The Patriots' Dance Moves Reviewed

The NFL Playoffs

The Patriots' Dance Moves Reviewed

The NFL Playoffs

The Patriots' Dance Moves Reviewed
The stadium scene.
Jan. 17 2007 3:59 PM

The NFL Playoffs


Josh, I think your Saints are in good shape. They played balanced, well-coached (save for that ill-advised pitch to Reggie Bush at the end) football against an extremely solid Eagles squad. And I think they're facing a slightly weaker foe in the Bears this weekend.

Meanwhile, Justin, I'm far from sold on Rex Grossman. He makes poor reads and dumb decisions. The main thing he's got going for him is the deep ball—the long heave downfield that requires no thought, is a classic equalizer for mediocre quarterbacks, and, unfortunately for Josh, is a key weakness of the Saints defense. The New Orleans cornerbacks are slow and torchable. (They yielded a 75-yard touchdown bomb to the Eagles last week.) And the Bears' Bernard Berrian is just the sort of speed-demon wideout who tends to make them look bad. Still, if the Saints can keep a lid on these big plays, I think they'll win.

Seth Stevenson Seth Stevenson

Seth Stevenson is a frequent contributor to Slate. He is the author of Grounded: A Down to Earth Journey Around the World.


As for last week's Patriots game: Whew. The Chargers were terrifying. They were way more athletic than the Pats, played like crazed banshees, and were quite clearly the better team—except when it mattered.

Josh, I disagree with your theory that the Pats played awful and the Chargers played awful-er. Yes, Tom Brady threw an ugly interception to Drayton Florence off his back foot. But it was the result of the Chargers defense (led by monstrous Pro Bowl nose tackle Jamal Williams) getting a fierce push into the pocket. And yes, the Pats couldn't get the ball out of their own end for most of the first half. But this was a product of the Chargers D and terrific punt coverage, which pinned the Pats all day. Let's give some credit to San Diego for making the Patriots look so feeble.

As for the Chargers' mistakes: The dumb personal-foul penalties could have been avoided. But the fulcrum of the game—that fumble on the interception return—was less a Chargers boner than a tremendous play by Troy Brown. We all say after the fact that San Diego's Marlon McCree should have knocked the ball down. But when do you ever see that on a pass that hits the dback in his chest in the middle of the field? It would be more physically awkward to bat it down than just to catch it. Ninety-nine times out of 100, McCree makes that interception, is tackled immediately, and struts to the bench a triumphant hero. This time, Troy Brown (OK, I admit he's my favorite football player of all time) refused to let things unfold that way.

It's a tired cliché, but the Pats made enormous plays every time they had to. With just 1:58 left in the first half, they were down 14-3 and got the ball on their own 28-yard line. They'd done nothing on offense all day. Brady seemed out of sorts. Yet if they didn't score here, I felt (and the friends I was with agreed) that the game was over. So, what did they do with their backs to the wall? They drove 72 yards for a touchdown, with Brady going 5 of 7 for 55 yards.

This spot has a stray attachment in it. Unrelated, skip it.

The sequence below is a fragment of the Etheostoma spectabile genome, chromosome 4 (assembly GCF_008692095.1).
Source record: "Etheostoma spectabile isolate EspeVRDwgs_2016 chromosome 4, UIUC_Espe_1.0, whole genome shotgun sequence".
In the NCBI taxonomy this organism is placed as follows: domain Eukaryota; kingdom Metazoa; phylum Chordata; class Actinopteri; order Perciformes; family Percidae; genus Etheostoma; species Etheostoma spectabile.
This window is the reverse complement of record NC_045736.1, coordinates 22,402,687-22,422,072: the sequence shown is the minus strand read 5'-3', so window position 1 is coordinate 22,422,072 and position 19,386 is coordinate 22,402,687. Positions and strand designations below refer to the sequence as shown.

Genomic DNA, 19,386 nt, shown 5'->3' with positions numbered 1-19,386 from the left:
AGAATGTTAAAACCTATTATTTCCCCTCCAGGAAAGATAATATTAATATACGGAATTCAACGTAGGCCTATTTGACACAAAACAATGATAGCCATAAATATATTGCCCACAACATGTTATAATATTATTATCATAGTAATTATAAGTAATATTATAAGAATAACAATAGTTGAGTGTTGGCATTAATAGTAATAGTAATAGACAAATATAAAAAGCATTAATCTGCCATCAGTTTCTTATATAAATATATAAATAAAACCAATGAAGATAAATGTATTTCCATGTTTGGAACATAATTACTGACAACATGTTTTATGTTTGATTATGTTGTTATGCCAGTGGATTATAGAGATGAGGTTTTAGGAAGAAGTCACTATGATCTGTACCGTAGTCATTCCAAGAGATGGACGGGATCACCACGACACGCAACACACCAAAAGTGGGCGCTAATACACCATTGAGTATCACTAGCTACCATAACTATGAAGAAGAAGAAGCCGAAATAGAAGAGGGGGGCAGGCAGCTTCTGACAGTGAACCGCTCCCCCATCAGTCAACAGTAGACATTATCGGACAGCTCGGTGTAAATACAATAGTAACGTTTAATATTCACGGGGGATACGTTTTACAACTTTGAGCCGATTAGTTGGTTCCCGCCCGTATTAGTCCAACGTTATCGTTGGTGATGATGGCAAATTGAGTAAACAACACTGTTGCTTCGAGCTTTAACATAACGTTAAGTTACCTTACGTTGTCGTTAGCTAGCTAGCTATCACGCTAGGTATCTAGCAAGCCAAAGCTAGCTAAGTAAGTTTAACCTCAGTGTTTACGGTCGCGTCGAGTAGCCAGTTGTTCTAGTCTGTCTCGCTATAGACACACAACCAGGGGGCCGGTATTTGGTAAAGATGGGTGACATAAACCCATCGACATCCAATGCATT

Was this luck? Patriots mystique? The curse of Marty Schottenheimer? No. The Pats' coaching staff switched to a three-wideout set on that drive. They hadn't planned to use this formation, but it was a smart adjustment and proved more effective against the Chargers' tactics. The Pats also used all three timeouts in their battle against the clock. They hadn't wasted any prior to this (and hadn't challenged any dubious-looking calls by the officials …). Brady, as usual, remained calm and effective, despite the magnitude of the situation.

The point here is that the Chargers didn't lose this game. The Patriots won it. Those were two excellent teams making life very hard for each other. That's why neither one looked like a worldbeater.

But let's get to what's clearly the most important story of the weekend: isolated Patriots performing a spasmodic dance at midfield after the game had ended. Was this classless, as LaDainian Tomlinson has argued?

I've tried to equate this situation with moments from my own life. Would I rather have my squash partner run his mouth all game ("Nice backhand volley, chump! Not in my house!") and then transform into a gentleman afterward, shaking hands and offering kind words, no matter the outcome? Or would I rather he was tightlipped in the moments leading up to the match and then burst forth with a gush of taunts upon defeating me (perhaps dropping his racket, whooping, and then break-dancing across the smoothly sanded wood floor of the squash court)? Both scenarios are difficult to imagine, as my squash partners are political consultants and securities lawyers. But it does seem somehow crasser to taunt after the game is over, instead of during the action. The heat of the battle is gone, and now you're just kicking a man when he's down.

Also, I don't love the fact that the Pats are becoming known for sarcastic renditions of their opponents' signature celebrations. There was the Eagle flapping to mock Terrell Owens in Super Bowl XXXIX, and now the snide "Lights Out" dance to mock the Chargers' Shawne Merriman. I'd prefer that the Pats come up with their own, original taunting dances. As it is, they seem keen on policing all individual expression. They even come out as a team before games, instead of getting announced one by one. They're like the Cylons of the NFL. But I still love 'em.

How about you, Brendan? You loving these Pats?